Why sovereignty is fading

what’s behind the crisis rattling the PQ and the Bloc

Indépendance - le peuple québécois s'approche toujours davantage du but!

Many people are trying to determine the source of the crisis shaking the Bloc Québécois and the Parti Québécois. Some point to the Jack Layton effect, which caused the collapse of the Bloc during last spring’s federal election, and to the poor leadership of Pauline Marois and a lack of discipline among PQ activists and MNAs. But these reasons do not explain the existential malaise that has gripped the sovereignist rank and file. I would like therefore to hazard my own guess as to the main causes of the setbacks experienced by the Bloc and the PQ.
Globalization: The phenomenon of globalization is characterized, in part, by the creation of large economic and political entities, such as the European Union; increased interdependency among governments; and the development of movements and trends that favour stronger co-operation among the world’s societies. But globalization does not entail solely centripetal forces; it also has centrifugal forces that lead to the dismantling of existing states, demonstrations of nationalism, separatism and regionalism, and a higher degree of decentralization of certain political systems.
It would therefore be wrong to argue that globalization makes Quebec sovereignty completely irrelevant; even now, new states are emerging or trying to emerge on the international scene. But it probably makes it less appealing in the eyes of many Quebecers. They are partaking in global trends, and find the national debate in Quebec tiresome and repetitive. Young people seem more interested in the environment (climate change, new renewable energies, etc.) and in education (freezing or unfreezing of tuition fees, debt limits, etc.) than in Quebec sovereignty per se.
Demographic transformation: The newest generation of Quebec voters never experienced the patriation of the constitution of 1981-82, the failure of the Meech Lake Accord, or the failure of the Charlottetown Agreement, much less the 1970 October Crisis or the referendum of 1980. The same is true of immigrants who have settled in Quebec in recent years. They are full-fledged Quebecers, but their political references differ from those of Quebecers who experienced these events.
Plan B: The federal government’s get-tough-with-separatism stance of the later 1990s, known as Plan B, led to the Supreme Court of Canada’s 1998 reference on secession of Quebec and to the Clarity Act, enacted by Parliament in 2000.
Quebec sovereignists have always underestimated the effects of Plan B on their project. Whether they like it or not, Plan B – which challenged the legality of secession on the basis of a simple referendum majority, and insisted on Ottawa having a say in the wording of any future referendum question – clearly marked the path to Quebec becoming a sovereign state. It also got many Quebecers thinking, especially those who had believed in a “soft sovereignty” that would be quickly recognized internationally and easily achieved without obstruction from the federal government, the other provinces, or the Canadian people in general.
Attachment to Canada: Another factor in the difficulties of the sovereignty movement is the attachment that many Quebecers feel to Canada. This may seem simplistic, but it is real.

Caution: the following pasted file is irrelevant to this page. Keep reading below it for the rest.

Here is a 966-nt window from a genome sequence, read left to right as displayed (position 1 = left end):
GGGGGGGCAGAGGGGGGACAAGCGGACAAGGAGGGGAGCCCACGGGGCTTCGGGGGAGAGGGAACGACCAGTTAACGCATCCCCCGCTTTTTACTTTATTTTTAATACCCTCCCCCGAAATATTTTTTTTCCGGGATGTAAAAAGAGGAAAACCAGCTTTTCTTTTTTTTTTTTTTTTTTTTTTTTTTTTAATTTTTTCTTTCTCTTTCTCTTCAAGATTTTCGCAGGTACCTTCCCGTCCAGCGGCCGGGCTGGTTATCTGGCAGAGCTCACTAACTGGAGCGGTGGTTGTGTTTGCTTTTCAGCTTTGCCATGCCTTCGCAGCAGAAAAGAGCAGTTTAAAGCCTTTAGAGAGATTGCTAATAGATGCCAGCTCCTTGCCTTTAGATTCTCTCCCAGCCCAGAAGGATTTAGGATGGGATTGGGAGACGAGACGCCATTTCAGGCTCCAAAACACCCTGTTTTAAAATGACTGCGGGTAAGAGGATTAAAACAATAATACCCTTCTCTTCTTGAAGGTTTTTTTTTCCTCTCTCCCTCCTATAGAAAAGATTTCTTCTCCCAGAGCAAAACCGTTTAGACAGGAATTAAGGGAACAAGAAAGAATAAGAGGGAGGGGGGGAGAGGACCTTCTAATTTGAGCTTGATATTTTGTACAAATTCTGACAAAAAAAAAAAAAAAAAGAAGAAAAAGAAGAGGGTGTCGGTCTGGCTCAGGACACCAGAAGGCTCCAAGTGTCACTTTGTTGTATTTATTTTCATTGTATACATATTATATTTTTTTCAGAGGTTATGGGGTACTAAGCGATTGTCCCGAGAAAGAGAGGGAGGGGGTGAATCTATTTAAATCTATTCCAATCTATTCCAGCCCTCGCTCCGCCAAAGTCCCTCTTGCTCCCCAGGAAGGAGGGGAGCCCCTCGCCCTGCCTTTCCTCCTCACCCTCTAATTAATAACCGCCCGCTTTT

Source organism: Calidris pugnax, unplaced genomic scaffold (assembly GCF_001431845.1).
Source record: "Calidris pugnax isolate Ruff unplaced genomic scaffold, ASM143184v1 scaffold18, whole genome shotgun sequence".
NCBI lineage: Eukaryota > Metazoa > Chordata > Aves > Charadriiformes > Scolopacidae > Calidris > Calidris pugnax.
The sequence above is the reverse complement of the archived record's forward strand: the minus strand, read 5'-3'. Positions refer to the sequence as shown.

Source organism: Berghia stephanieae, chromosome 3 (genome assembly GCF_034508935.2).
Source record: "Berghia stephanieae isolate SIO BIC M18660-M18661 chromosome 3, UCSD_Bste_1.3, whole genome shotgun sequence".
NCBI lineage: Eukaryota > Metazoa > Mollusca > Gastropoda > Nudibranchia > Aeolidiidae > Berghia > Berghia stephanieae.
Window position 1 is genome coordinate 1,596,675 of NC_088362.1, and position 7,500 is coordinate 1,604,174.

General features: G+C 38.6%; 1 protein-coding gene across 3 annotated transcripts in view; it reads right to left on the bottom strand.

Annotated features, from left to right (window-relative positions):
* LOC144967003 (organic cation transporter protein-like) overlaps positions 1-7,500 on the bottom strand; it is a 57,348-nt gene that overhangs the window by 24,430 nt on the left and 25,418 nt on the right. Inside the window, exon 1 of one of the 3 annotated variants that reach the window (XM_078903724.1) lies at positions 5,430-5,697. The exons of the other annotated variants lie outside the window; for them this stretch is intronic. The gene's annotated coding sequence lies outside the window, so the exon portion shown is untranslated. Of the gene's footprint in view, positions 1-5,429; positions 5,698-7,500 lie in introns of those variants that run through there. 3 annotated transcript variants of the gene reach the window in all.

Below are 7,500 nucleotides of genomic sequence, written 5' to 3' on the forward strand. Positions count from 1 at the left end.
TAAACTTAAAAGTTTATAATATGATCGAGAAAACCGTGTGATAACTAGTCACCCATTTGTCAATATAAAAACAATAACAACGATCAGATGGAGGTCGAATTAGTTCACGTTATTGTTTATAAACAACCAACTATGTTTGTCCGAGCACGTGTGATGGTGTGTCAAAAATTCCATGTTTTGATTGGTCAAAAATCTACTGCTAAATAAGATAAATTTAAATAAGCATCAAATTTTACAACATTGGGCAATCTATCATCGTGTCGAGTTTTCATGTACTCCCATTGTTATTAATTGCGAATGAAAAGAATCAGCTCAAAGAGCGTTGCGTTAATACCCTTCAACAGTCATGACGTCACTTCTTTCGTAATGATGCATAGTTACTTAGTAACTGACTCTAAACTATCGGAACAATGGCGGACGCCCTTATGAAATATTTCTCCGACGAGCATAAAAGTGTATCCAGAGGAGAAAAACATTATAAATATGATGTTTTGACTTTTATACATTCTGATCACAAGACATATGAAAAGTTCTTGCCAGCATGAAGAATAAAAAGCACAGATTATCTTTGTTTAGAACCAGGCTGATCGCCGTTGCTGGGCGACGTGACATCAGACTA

For many Quebecers, Canada is more than a political system. It is also a country that they love and of which they are proud. They feel that they have contributed to the success of this country, which today is highly regarded internationally. The relationship of these Quebecers with Canada is therefore not merely functional, technical or instrumental. It is also emotional, even affectionate.
Twice in the past Quebecers have, by a majority, declined to embark on the road to secession. They have preferred to maintain their connection to Canada, despite the fact that they will always be a minority within it. That is because allegiance to a country is not based solely on reasons of identity; economic security and the preservation of social cohesion and quality of life are also part of the equation.
Many Quebecers share Canadian values. They see themselves reflected in Canada. They want to remain Canadians, but they want to be Canadians in their own way – in other words, without losing any of their identity. They consider themselves to be both Quebecers and Canadians, and do not see these two allegiances as incompatible in any way – and rightly so. However, they want to be recognized for who they are – namely, a society that has unique characteristics in North America.
Of course, the reasons I have cited to explain the decline in popularity of the sovereignty movement are far from exhaustive. Many others could be listed, such as the lack of a charismatic sovereignist leader, or Canada’s good economic performance despite the Western hemisphere’s financial crisis.
But it appears that if the Bloc and the PQ want to win back the hearts of Quebecers, they must prove the relevancy, even the urgency, of sovereignty in a context of globalization and rapid demographic change in Quebec. They will also need to show that sovereignty will occur harmoniously on the social level and will not cause too much economic disruption. They will need to either circumvent or adapt to the requirements of Plan B and convince a majority of Quebecers that the disadvantages to Quebec of the Canadian federal system outweigh its benefits.
To do all that in the current atmosphere of cynicism, disillusionment and resignation in Quebec is not utterly impossible; but it is a daunting task.
Benoît Pelletieris a professor in the Faculty of Law at the University of Ottawa and a former Liberal MNA and cabinet minister in the Charest government.

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